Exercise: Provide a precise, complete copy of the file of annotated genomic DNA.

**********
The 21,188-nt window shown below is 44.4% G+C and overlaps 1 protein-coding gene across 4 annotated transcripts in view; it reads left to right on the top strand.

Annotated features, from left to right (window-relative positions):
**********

The 21,188-nt window shown below is 44.4% G+C and overlaps 1 protein-coding gene across 4 annotated transcripts in view; it reads left to right on the top strand.

Annotated features, from left to right (window-relative positions):